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    “Some CEOs have a tendency not to understand the risk to not having a disaster recovery plan, and jargon of disaster recovery when speaking to those in charge of IT in their organizations,” Jones said. “The best way to break through to the CEO is to [highlight] the risk and how it can affect the bottom line of the organization,” which is what the CEO is focused on. “It takes both experience and absolute trust between the CEO and CIO to really get the most out of a disaster recovery plan,” he said

    Given that organizations are increasingly relying on the cloud for disaster recovery, I asked Jones under what circumstances it makes sense for an organization to refrain from relying on the cloud for that purpose. He said every company has a different set of needs, and will focus on the spending for the disaster recovery service vs. the ROI the service brings to the organization.

    “LifeShare Blood Centers came to Sungard AS for the Recover2Cloud offering, at which point Sungard AS replicated our systems in one of their northeast data centers in order to provide the company with an extra layer of protection for critical applications,” Jones said. “Twelve of these servers handle vital blood donor and inventory data, along with our payroll systems.”

    “IT decision-makers also need to think about tiering applications based on business criticality. It may make sense to host certain applications in the cloud, and not others,” Sungard’s Burgher added. “A fresh business impact analysis can guide how best to invest in protecting the right applications.”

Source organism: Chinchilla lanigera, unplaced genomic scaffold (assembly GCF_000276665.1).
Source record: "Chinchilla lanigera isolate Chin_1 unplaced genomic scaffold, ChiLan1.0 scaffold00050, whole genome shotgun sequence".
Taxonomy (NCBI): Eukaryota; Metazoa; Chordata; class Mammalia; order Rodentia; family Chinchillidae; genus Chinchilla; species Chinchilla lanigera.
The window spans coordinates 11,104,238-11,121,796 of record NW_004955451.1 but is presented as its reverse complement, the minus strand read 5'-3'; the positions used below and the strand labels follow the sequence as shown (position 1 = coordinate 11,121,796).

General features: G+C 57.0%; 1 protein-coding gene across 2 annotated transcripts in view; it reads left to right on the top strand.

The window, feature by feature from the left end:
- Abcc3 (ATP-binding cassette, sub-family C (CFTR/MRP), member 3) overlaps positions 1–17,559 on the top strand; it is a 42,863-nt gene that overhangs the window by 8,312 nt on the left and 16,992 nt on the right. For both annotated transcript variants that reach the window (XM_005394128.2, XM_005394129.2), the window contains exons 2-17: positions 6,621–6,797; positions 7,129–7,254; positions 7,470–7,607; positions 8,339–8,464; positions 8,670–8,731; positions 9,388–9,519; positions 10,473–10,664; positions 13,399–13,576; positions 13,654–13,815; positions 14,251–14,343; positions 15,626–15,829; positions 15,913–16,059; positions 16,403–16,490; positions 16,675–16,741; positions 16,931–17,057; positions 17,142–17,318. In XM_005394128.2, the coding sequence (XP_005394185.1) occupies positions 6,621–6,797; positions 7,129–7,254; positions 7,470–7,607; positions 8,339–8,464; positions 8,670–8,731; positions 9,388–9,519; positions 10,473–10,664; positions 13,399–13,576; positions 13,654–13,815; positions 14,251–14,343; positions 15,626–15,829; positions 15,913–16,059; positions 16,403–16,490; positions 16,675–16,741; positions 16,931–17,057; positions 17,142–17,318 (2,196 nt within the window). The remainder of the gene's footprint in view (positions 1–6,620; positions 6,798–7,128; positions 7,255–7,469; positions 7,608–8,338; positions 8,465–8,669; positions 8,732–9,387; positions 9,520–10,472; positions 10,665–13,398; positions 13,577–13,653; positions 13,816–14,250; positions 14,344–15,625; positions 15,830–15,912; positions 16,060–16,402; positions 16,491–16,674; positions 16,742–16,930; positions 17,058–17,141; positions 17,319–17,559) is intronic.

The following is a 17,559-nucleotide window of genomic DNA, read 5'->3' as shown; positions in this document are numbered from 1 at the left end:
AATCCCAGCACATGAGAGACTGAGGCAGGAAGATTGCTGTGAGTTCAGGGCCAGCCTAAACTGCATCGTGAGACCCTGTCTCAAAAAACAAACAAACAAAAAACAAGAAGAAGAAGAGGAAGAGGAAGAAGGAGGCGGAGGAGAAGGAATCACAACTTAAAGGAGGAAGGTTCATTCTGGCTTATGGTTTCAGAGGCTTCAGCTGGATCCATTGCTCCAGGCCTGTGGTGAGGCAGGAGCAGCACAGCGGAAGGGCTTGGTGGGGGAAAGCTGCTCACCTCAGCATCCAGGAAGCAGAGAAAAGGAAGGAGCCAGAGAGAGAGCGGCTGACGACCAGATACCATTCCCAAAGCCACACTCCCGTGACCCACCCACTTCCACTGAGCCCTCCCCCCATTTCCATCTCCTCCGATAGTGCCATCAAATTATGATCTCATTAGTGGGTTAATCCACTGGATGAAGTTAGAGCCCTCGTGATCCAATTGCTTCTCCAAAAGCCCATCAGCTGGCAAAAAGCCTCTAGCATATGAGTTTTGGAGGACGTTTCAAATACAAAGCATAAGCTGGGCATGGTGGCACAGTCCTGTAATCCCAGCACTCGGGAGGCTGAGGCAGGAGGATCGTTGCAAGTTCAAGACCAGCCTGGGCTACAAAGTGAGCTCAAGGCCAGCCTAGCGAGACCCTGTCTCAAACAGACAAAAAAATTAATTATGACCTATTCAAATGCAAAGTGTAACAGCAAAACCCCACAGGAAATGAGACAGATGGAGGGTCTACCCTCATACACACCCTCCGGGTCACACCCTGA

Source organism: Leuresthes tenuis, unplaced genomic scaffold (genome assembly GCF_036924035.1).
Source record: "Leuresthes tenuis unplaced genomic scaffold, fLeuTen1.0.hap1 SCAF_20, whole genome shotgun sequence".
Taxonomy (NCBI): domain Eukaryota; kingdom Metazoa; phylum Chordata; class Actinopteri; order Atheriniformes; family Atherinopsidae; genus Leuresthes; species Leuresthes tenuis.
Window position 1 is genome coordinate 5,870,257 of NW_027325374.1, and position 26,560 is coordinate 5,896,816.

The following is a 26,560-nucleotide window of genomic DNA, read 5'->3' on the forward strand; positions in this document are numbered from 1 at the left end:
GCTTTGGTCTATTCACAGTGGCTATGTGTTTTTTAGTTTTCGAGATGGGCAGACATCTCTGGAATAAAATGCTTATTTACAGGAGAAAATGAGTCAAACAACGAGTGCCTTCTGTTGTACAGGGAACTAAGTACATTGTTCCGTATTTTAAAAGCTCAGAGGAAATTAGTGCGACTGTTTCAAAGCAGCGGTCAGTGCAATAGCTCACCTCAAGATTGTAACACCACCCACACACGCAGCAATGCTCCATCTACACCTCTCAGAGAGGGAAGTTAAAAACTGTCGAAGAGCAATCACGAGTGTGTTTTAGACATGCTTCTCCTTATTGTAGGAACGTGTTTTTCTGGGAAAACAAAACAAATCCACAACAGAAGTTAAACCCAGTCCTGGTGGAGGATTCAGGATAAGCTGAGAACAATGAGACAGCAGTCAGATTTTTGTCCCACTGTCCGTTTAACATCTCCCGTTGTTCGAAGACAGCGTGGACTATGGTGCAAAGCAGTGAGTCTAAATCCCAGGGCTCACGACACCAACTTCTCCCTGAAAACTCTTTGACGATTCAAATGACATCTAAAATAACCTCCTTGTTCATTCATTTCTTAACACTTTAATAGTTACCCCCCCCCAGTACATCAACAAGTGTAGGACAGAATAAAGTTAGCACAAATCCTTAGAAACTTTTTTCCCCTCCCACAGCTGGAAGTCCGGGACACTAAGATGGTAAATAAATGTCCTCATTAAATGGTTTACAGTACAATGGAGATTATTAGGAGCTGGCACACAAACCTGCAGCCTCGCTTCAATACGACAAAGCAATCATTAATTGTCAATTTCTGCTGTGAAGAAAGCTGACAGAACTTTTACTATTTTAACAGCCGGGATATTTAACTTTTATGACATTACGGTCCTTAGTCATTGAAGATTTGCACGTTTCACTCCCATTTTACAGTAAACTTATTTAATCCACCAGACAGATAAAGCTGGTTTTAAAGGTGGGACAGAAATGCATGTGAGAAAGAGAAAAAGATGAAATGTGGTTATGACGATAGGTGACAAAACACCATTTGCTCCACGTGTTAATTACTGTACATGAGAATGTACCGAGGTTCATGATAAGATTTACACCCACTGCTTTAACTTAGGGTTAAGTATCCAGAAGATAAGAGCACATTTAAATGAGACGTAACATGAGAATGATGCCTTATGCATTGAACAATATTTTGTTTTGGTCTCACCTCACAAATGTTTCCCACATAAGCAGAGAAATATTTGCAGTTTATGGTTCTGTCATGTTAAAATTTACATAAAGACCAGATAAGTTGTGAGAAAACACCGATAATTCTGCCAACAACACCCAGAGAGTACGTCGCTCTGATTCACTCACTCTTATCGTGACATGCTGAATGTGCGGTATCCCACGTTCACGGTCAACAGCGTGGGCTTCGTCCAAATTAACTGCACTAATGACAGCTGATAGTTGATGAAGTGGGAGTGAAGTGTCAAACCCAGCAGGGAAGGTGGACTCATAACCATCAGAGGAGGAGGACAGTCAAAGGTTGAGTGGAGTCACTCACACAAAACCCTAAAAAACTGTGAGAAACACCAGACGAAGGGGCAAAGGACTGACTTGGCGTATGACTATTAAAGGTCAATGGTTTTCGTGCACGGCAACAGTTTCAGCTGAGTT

Burgher noted that many IT leaders face the enormous challenge of ensuring the security and resiliency of their IT infrastructures. Given the complexity of most IT environments today, and the absolute criticality of data availability to business operations, “IT leaders must decide how to best apply their talent and energies, and the talent and energies of their teams,” he said.

    On the talent management front, Jones said that when thinking about talent acquisition, it’s important to develop your internal staff, challenge them, and provide them with external resources to assist where possible.

    “Let your staff know the vendor is not there to replace their expertise,” he said. “Success will come when the vendor is able to act seamlessly with your team, almost as an extension of your internal IT team. The vendor will be there to support and teach your IT staff new things.

    A contributing writer on IT management and career topics with IT Business Edge since 2009, Don Tennant began his technology journalism career in 1990 in Hong Kong, where he served as editor of the Hong Kong edition of Computerworld. After returning to the U.S. in 2000, he became Editor in Chief of the U.S. edition of Computerworld, and later assumed the editorial directorship of Computerworld and InfoWorld. Don was presented with the 2007 Timothy White Award for Editorial Integrity by American Business Media, and he is a recipient of the Jesse H. Neal National Business Journalism Award for editorial excellence in news coverage. Follow him on Twitter @dontennant.